The Cassette Chronicles – Lita Ford’s ‘Out For Blood’


The Cassette Chronicles is a continuing series of mini reviews and reflections on albums from the 1980’s and 1990’s. The aim of this series is to highlight both known and underappreciated albums from rock, pop and metal genres from this time period through the cassette editions of their releases. Some of the albums I have known about and loved for years, while others are new to me and were music I’ve always wanted to hear. There will be some review analysis and my own personal stories about my connection with various albums. These opinions are strictly my own and do not reflect the views of anyone else at Limelight Magazine.

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I don’t know about anyone else, but I don’t always “discover” an artist on their first album. I can usually count on finding an interesting new musician two or three albums into their career. This is much like how I discover new authors to read as well. But I like to go back and get the earlier works so that I have a fuller appreciation of where they came from and what they were like before they made the music that caught my attention.

Such is the case with Lita Ford. As you might imagine, I never really knew of her before she hit MTV paydirt with “Kiss Me Deadly”. I quickly bought the Lita album but then found out that she had two solo albums before it and of her connection to The Runaways.

Back then I was able to track down cassette copies of both Out For Blood and Dancin’ On The Edge, but those copies have long since worn out. I’ve been looking for replacements for a while and finally got my hands on them just recently. One surprising thing I learned is that there are two versions of the album artwork. You can see both versions below. My copy of the album features the reissued version of the artwork.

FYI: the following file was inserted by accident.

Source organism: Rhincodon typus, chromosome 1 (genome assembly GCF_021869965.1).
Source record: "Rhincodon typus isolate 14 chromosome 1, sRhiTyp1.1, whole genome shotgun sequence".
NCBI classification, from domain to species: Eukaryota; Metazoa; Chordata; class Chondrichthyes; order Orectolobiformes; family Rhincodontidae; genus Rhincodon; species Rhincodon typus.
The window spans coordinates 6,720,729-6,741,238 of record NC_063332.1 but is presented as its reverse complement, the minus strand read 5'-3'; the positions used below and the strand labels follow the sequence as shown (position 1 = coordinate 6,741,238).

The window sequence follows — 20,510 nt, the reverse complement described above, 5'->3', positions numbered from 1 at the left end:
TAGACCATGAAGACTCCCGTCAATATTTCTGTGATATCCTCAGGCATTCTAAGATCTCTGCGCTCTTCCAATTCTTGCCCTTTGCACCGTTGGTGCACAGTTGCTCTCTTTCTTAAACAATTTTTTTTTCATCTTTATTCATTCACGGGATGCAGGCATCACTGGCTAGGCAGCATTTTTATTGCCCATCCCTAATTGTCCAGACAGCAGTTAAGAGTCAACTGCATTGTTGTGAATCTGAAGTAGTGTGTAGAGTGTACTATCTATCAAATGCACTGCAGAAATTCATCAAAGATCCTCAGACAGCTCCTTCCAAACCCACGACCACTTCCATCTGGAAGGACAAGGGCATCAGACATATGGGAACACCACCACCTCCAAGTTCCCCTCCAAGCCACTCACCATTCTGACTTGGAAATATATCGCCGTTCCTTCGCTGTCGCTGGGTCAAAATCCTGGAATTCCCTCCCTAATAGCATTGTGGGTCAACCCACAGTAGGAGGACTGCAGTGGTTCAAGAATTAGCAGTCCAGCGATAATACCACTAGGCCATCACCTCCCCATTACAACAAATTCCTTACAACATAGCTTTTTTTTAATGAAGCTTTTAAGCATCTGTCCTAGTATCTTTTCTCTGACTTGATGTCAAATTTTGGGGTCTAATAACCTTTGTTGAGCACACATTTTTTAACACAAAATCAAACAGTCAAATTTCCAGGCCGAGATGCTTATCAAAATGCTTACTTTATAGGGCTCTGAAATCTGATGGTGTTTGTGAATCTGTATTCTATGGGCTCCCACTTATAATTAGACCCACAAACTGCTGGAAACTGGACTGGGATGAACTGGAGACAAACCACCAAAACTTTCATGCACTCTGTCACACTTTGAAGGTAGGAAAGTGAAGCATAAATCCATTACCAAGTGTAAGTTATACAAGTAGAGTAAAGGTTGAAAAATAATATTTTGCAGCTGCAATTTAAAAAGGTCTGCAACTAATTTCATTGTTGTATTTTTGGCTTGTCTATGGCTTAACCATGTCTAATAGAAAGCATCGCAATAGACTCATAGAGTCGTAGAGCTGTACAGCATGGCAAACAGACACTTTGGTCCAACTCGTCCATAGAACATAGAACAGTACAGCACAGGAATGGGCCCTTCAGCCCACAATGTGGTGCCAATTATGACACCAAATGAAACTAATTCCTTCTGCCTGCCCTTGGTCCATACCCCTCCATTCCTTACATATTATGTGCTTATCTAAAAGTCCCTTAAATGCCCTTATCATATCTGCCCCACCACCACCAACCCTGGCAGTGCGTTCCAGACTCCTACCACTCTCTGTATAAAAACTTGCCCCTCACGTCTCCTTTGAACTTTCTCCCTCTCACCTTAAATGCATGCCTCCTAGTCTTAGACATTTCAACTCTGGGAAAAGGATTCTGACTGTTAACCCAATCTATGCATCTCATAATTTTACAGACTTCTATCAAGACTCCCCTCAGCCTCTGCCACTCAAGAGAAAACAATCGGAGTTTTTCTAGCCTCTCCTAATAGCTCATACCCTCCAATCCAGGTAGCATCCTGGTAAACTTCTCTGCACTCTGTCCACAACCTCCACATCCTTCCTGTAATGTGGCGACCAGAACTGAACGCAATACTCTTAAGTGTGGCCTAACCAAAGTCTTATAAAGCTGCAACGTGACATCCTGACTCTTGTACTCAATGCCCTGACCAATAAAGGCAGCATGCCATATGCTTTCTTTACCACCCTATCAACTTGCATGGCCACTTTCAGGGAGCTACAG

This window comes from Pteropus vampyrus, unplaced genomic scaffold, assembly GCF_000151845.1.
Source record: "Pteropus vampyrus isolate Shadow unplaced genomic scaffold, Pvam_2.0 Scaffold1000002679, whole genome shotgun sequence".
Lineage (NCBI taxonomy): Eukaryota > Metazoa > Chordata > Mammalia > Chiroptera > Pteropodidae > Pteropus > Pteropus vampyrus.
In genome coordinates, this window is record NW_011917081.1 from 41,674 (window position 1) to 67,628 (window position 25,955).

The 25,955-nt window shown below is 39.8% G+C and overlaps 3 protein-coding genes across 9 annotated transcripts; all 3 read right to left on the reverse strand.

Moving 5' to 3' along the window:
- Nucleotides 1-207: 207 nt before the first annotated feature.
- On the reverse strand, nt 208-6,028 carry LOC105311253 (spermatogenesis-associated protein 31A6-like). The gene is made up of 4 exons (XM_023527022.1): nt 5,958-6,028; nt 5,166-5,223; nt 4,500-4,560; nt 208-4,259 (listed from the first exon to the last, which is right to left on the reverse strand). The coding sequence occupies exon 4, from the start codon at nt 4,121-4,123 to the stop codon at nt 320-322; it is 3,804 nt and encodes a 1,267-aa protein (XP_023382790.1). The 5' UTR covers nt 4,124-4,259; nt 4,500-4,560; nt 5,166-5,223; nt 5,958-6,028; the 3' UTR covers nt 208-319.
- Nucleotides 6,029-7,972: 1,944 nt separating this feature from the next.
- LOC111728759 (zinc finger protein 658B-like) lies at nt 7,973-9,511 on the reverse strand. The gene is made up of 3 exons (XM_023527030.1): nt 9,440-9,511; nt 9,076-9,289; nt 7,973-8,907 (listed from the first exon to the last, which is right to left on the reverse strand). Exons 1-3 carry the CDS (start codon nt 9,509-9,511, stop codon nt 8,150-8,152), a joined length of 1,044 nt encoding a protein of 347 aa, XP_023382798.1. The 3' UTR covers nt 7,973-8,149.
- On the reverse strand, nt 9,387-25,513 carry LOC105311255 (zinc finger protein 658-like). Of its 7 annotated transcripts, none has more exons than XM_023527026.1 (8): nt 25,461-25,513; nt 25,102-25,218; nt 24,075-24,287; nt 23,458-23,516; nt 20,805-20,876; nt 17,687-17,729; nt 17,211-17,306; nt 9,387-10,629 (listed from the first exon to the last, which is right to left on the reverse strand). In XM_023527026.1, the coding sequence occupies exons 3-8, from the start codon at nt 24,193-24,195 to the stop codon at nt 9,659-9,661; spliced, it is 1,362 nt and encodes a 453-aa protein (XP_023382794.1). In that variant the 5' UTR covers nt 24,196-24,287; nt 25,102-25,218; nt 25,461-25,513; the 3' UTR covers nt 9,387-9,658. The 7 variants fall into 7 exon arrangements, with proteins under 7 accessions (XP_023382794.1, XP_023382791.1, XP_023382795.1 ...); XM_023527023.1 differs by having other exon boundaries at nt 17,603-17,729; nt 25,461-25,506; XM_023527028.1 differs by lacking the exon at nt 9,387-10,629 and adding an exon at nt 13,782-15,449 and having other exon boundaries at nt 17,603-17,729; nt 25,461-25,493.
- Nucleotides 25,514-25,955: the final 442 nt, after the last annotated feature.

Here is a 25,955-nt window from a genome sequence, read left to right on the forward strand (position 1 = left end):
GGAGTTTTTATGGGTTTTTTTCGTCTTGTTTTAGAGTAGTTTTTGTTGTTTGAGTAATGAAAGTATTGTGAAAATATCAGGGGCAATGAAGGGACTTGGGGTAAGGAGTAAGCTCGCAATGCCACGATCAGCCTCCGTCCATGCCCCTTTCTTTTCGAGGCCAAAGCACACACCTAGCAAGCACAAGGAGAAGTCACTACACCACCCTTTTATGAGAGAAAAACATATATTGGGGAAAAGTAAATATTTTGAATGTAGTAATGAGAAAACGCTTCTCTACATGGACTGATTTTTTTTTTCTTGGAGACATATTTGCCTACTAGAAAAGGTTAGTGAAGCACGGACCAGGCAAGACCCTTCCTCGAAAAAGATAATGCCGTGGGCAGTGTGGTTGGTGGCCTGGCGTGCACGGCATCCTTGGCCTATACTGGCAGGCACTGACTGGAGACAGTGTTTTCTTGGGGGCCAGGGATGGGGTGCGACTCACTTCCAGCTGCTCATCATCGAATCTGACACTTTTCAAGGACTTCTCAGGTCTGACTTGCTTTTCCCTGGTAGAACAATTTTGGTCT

The first thing you’ll notice when listening to this album is that the production work is far more raw than anything she’s done from Lita forward. If you are only familiar with her later work, this might throw you off for a bit.

Now, I’ve seen Lita Ford live in concert and when she played the album’s title track, it was fantastic. It is the album opener here and does get things off to a rousing start. But I found both “Stay With Me Baby” and “Just A Feeling” a bit more problematic for me. While both songs are flat out rockers, they just kind of sit there waiting for something to make the songs come together. Unfortunately, it never seems to happen.

This particular development had me worried for the rest of the album but thankfully the last two songs on Side 1 allayed some of my fears. The musical vibe created for “Ready, Willing And Able” gave that track an extra dose of adrenaline and “Die For Me Only (Black Widow)” was just a balls out great rocker.

Side 2 kicked off with the Pete Heimlich written “Rock ‘n’ Roll Made Me What I Am Today”, and it is a flat out great track that is a simple anthemic declaration of rock and roll intent. The song “Anyway That You Want Me” has that ballad vibe but there’s a bit of guitar hanging around in the background waiting to cut loose. This happens during the song’s chorus and makes for an interesting kind of schizophrenic change to the track. Things closed out with another straight forward rocker called “I Can’t Stand It”. The song was particularly good with the solo on the track’s outro.

I’m not going to claim this is a great album. It has some definite peaks and valleys in terms of song quality. You know where Lita Ford was going, but it is definitely a fun listen to see where she started things off. If you are a fan of Lita’s, you’d be remiss if you haven’t check this album out before now.

NOTES OF INTEREST: Ford wrote four of the songs on the album on her own and co-wrote four others with Neil Merryweather, who produced and played bass on the album. However, according to his Wikipedia page, he was never paid for both his production work or management of Lita from this time. It led him to quitting the music business for a few years.

The drummer on Out For Blood was Dusty Watson, who would go on to play with both Rhino Bucket and Supersuckers.

The song “Any Way That You Want Me” was written by Chip Taylor, who is probably best known for writing the songs “Angel of The Morning” (a version by singer Juice Newton was a big hit) and “Wild Thing”, the hit song for The Troggs and recorded by numerous other performers. He’s also the uncle of actress Angelina Jolie.

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